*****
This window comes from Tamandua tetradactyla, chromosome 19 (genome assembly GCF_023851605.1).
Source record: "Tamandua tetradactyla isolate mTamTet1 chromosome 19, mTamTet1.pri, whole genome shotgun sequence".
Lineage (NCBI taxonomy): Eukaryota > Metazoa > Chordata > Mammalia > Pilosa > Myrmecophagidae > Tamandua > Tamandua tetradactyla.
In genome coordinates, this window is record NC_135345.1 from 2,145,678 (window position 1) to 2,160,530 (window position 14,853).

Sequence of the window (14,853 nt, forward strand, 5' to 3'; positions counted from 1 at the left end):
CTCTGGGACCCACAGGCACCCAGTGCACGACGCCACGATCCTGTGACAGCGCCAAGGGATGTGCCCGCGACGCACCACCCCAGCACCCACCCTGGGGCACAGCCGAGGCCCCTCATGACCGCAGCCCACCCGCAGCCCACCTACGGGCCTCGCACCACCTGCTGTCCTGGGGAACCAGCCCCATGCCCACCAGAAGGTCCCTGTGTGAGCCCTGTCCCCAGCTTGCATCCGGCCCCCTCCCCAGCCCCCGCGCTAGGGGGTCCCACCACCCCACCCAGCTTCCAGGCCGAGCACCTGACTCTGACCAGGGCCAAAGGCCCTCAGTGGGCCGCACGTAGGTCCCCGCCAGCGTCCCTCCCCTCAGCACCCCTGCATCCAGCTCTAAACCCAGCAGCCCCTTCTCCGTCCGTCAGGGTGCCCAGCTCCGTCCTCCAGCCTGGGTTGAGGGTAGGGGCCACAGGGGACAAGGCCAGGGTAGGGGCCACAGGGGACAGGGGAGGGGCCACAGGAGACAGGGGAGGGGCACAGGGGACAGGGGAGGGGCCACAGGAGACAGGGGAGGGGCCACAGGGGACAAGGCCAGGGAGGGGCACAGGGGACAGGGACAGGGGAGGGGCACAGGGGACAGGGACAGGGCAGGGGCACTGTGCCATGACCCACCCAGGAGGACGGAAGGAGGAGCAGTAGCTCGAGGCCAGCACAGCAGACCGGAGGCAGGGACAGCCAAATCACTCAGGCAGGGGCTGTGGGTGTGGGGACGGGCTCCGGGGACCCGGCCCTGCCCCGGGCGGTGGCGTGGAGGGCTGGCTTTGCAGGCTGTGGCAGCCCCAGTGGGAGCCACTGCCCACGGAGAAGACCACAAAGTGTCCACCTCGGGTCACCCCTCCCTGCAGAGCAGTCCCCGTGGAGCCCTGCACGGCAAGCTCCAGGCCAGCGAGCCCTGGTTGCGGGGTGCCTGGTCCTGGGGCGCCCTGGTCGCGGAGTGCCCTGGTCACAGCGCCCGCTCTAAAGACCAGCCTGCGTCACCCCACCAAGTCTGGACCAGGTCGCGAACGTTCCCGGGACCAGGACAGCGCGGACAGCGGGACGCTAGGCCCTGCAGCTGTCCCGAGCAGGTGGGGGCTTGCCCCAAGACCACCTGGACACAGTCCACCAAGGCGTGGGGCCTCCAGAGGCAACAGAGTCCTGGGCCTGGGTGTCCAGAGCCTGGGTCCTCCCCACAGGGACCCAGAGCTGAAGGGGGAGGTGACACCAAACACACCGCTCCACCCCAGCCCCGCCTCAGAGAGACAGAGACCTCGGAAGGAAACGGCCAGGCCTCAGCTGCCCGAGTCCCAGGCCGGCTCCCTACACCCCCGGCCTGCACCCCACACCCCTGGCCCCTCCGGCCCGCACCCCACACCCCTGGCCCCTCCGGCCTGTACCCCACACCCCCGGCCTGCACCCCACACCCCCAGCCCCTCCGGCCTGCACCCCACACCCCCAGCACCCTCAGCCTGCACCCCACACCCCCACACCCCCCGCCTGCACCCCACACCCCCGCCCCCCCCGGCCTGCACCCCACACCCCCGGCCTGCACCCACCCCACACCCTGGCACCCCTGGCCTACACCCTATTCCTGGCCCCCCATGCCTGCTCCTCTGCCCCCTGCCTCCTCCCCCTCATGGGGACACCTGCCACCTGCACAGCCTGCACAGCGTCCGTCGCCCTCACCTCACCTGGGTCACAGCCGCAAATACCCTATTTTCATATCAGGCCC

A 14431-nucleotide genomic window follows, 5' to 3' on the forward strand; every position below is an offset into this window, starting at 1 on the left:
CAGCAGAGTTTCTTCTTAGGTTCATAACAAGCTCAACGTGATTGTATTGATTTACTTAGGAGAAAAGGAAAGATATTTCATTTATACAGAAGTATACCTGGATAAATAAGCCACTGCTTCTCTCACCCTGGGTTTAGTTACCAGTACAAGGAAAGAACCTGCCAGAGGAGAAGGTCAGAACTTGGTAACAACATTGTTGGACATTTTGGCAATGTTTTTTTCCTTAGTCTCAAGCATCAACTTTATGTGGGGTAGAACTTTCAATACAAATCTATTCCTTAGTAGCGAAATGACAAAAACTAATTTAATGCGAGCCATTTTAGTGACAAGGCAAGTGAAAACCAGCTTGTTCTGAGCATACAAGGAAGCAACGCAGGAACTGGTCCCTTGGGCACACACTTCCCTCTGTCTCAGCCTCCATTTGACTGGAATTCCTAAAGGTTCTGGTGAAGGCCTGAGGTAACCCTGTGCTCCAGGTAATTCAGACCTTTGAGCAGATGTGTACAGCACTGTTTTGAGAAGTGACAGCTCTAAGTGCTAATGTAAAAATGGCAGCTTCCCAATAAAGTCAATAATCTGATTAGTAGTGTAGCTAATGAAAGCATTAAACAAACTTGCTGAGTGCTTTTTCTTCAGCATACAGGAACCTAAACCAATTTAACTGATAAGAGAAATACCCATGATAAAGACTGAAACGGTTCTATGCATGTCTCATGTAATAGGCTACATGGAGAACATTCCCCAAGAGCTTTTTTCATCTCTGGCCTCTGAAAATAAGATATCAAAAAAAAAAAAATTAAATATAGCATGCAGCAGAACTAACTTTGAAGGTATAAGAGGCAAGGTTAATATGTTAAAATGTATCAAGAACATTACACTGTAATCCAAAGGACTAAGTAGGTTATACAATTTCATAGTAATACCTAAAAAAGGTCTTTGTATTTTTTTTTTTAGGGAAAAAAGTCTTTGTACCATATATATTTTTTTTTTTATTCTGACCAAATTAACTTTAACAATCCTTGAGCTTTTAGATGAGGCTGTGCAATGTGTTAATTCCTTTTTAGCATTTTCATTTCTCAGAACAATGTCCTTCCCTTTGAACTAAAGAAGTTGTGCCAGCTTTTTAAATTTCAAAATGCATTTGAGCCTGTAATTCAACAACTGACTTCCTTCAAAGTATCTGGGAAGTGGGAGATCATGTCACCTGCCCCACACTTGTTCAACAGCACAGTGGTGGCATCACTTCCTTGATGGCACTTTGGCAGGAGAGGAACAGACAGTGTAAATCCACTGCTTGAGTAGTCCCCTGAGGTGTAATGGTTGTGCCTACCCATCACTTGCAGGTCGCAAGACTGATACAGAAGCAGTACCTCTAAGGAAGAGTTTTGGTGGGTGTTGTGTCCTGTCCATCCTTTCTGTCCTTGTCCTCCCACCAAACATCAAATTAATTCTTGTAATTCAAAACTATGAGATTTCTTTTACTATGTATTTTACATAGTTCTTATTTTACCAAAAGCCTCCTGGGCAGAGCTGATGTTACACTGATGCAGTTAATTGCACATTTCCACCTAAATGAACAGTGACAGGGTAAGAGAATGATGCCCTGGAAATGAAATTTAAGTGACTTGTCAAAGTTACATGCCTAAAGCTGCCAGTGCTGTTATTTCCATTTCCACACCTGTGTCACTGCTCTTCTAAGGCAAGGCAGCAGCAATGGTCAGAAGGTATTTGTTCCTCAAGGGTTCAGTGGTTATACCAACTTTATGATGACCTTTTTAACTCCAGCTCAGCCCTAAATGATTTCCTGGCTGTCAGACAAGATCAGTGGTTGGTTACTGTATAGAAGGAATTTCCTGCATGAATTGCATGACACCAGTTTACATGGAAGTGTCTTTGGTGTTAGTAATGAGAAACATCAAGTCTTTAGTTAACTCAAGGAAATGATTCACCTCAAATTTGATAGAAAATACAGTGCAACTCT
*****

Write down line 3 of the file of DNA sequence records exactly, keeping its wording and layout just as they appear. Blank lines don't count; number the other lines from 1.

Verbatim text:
Lineage (NCBI taxonomy): Eukaryota > Metazoa > Chordata > Mammalia > Pilosa > Myrmecophagidae > Tamandua > Tamandua tetradactyla.